So, you know when you’re going to die?
We’ve all heard the (often misquoted) line: “In this world, nothing is certain except death and taxes.” However, how many people put off establishing their will? Will writers and estate planners will undoubtedly be familiar with sentiments such as:
“We’ve always meant to do a will… We’ll get round to it later!”
“Why do I need a will; it’ll all pass to my wife/husband and kids anyway!”
“I’m young! I don’t need a will yet – I have no plans to die!”
Will Chiles, a Senior Technical Adviser at CTT Group, offers a first-person perspective on why we shouldn’t delay planning our estates. Below, Will has shared his poignant story, which we’re sure will have a profound impact on fellow advisers and clients alike.
The Diary of a Young Widow
Let’s start by saying it’s a good job I work in estate planning! Although I never imagined I’d become a case study so soon…
Flashback to 2014. My wife, my stepsons, the cat and I are all getting on with life.
We didn’t have an enormous estate value (Inheritance Tax certainly wasn’t an issue!). We had my own mortgaged property as our main residence, rented out my wife’s mortgaged property and had a couple of quid in the bank – not much savings, that’s for sure.
Around Christmastime that year, my wife started losing her appetite and having severe back pain – so much so that she made a doctor’s appointment on the first week of the new year. Nothing was imminently diagnosed. They prescribed painkillers, but the pain continued. We went back and forth to the doctors until they eventually suggested it could be gallstones. Her pain got worse until it was constant. By March, we visited a private doctor, and she finally had an MRI scan. The operation was booked for early April to remove the gallstones – at last! A solution!
However, when the surgeon reviewed the scan on the day of the operation, we discovered that it was not gallstones. Instead, there was a shadow that needed further investigation.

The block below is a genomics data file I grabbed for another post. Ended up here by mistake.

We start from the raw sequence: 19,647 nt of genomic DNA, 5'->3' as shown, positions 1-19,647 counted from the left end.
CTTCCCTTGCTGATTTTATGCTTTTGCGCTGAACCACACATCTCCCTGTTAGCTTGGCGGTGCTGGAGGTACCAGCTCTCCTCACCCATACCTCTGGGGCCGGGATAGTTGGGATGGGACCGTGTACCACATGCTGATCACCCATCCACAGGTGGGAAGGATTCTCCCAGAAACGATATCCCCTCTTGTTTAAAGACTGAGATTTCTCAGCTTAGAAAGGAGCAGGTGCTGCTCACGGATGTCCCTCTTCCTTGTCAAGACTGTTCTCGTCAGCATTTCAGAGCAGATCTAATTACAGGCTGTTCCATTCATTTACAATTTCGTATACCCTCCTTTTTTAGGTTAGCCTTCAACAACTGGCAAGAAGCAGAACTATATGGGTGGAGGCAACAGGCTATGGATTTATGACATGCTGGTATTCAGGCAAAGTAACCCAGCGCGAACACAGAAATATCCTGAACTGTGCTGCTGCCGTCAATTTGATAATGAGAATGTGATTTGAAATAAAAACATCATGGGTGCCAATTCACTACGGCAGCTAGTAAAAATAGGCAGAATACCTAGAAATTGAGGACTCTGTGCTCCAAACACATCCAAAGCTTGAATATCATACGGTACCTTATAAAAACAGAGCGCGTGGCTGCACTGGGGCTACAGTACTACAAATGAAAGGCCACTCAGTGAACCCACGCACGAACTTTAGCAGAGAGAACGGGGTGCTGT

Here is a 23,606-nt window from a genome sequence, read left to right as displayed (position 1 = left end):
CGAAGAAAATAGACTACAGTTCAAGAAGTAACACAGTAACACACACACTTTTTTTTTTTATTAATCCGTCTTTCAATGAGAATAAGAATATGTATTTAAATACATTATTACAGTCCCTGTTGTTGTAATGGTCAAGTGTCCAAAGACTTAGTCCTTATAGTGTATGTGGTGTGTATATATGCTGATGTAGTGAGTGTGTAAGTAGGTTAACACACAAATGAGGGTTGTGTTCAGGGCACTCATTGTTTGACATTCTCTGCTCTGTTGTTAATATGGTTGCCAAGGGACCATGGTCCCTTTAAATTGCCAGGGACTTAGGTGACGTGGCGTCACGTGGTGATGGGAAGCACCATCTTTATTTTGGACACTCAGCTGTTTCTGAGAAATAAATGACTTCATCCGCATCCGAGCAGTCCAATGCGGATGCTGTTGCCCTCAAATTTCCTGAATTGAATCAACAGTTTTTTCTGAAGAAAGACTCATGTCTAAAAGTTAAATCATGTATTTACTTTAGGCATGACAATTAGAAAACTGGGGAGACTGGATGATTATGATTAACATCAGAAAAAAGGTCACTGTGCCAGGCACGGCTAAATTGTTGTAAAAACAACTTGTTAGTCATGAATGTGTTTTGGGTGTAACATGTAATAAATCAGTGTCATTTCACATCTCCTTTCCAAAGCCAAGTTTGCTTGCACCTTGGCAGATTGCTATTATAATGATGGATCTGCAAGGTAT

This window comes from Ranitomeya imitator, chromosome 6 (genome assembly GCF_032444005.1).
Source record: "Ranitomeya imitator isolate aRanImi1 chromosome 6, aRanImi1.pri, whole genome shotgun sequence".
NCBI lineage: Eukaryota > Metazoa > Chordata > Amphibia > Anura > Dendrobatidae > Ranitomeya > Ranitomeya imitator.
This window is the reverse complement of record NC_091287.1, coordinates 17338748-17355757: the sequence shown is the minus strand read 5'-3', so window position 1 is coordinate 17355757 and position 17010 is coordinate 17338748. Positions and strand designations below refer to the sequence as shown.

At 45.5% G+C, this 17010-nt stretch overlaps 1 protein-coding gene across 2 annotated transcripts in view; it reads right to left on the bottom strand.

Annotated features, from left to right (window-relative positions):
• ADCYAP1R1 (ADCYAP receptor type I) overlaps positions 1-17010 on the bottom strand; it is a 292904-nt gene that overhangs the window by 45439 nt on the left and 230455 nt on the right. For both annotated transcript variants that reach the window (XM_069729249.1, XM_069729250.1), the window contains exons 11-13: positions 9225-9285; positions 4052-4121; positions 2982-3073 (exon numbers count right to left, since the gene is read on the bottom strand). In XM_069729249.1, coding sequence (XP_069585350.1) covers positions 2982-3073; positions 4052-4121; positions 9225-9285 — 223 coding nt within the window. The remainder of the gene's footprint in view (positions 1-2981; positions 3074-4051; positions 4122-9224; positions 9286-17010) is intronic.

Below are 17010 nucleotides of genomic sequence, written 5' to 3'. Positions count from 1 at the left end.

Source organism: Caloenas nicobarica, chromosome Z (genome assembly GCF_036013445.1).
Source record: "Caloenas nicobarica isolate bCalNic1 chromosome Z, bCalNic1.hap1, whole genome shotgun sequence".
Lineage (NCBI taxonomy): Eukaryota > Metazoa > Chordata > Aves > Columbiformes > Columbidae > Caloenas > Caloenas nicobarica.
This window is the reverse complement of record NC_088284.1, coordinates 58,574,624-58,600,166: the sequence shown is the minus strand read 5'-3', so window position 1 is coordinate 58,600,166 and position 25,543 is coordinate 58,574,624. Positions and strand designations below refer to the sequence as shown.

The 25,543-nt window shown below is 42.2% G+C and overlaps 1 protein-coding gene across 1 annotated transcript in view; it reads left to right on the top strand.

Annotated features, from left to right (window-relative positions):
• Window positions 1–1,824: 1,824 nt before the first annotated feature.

Eight weeks later, at the end of May 2015, my wife died of pancreatic cancer, aged 50.
I was widowed at 43. This was definitely not the plan!
The world is now a completely different place – not only for me, but also our friends, her work colleagues, my parents, and my previously widowed mother-in-law.
And, of course, my stepsons. They were two young adults living the dream overseas. The day following her death, I drove with my mother-in-law to Heathrow Airport to pick them up, and in Terminal 2 Arrivals, I had to tell them that the mum they adored had died. Devastation doesn’t even cover it.
How about telling people your wife has died? Going through your phone to check who you need to inform, including people who didn’t even know she was ill! Multiple heart-breaking conversations with tears on all sides.
Then there was the funeral to arrange. I’d never dealt with Funeral Directors before – what did that involve? Lots! Booking a date at the Crematorium like you would book a table for dinner; choosing the type of coffin and its handles; picking the music; sorting flowers; choosing the clothes she would be cremated in; writing the eulogy for your wife… The whole process is bizarre and devastating in equal measures.
And what about her estate?